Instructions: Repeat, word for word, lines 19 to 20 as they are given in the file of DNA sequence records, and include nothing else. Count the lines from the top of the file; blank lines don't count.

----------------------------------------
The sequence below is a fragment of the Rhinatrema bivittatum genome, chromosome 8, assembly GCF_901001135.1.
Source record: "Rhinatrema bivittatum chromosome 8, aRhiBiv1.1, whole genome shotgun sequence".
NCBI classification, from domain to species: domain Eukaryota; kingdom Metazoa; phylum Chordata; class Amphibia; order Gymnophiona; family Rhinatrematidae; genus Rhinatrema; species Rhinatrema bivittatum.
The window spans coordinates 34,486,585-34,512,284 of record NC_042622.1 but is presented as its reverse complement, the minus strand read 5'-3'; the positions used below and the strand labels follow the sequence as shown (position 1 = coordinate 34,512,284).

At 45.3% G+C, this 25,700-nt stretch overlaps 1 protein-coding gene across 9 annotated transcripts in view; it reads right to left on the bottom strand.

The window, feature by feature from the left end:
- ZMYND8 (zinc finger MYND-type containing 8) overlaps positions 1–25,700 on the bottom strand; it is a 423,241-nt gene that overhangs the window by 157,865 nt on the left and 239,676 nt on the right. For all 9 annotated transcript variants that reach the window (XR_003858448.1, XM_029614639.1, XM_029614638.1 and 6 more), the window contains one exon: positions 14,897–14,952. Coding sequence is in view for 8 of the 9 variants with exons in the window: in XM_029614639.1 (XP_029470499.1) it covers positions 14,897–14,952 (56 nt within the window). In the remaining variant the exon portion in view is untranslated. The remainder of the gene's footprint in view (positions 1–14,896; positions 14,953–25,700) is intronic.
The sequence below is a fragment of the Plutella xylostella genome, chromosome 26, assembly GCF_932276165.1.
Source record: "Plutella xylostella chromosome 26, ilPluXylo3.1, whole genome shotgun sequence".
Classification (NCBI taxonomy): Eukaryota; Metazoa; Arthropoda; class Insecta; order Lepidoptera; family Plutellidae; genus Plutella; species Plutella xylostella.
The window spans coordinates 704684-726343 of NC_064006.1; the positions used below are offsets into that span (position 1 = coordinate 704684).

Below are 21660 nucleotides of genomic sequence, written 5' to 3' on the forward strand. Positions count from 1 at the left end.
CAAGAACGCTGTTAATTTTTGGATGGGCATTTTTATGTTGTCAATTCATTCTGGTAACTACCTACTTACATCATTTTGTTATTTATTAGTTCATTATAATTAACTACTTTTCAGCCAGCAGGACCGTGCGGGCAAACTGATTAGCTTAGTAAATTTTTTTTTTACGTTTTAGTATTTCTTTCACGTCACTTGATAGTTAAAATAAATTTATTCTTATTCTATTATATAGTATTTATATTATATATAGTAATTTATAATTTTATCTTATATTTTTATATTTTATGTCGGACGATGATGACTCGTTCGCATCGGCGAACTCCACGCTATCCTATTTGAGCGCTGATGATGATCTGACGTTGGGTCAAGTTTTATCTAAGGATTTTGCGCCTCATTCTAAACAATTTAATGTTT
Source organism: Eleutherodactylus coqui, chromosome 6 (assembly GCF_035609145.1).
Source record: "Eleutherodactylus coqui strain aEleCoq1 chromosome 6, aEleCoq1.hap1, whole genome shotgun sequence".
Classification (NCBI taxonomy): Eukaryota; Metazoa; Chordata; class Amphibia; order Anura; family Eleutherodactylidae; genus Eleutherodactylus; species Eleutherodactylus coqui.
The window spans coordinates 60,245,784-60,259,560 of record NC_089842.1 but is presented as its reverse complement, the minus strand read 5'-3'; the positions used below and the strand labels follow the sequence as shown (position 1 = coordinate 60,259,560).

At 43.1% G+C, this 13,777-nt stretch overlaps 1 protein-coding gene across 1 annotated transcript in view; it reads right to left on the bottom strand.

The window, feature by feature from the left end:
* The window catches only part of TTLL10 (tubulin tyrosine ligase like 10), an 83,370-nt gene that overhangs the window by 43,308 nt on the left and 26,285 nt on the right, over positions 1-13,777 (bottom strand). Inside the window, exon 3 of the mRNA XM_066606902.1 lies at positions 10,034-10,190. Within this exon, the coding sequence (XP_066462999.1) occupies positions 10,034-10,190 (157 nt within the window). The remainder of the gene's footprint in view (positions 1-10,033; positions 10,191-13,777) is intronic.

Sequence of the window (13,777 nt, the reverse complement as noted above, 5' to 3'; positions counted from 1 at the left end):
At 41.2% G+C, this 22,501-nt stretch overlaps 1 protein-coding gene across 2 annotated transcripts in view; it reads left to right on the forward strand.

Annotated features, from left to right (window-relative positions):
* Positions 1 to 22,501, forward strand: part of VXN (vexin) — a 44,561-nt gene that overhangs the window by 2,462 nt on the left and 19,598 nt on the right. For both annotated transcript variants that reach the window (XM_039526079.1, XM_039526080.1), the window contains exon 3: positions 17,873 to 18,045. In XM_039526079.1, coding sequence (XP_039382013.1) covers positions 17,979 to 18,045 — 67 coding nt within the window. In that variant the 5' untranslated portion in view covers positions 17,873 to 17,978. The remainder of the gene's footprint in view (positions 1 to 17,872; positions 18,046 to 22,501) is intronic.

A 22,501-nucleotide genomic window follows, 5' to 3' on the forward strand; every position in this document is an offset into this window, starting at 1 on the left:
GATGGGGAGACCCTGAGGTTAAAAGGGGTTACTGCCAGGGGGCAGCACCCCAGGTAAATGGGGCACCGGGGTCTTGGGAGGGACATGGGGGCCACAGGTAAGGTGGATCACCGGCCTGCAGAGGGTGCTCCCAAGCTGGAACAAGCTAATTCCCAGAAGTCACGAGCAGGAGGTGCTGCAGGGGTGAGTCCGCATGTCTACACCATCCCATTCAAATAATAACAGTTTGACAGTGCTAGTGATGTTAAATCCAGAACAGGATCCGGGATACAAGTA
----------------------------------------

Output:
The window, feature by feature from the left end:
* The window catches only part of TTLL10 (tubulin tyrosine ligase like 10), an 83,370-nt gene that overhangs the window by 43,308 nt on the left and 26,285 nt on the right, over positions 1-13,777 (bottom strand). Inside the window, exon 3 of the mRNA XM_066606902.1 lies at positions 10,034-10,190. Within this exon, the coding sequence (XP_066462999.1) occupies positions 10,034-10,190 (157 nt within the window). The remainder of the gene's footprint in view (positions 1-10,033; positions 10,191-13,777) is intronic.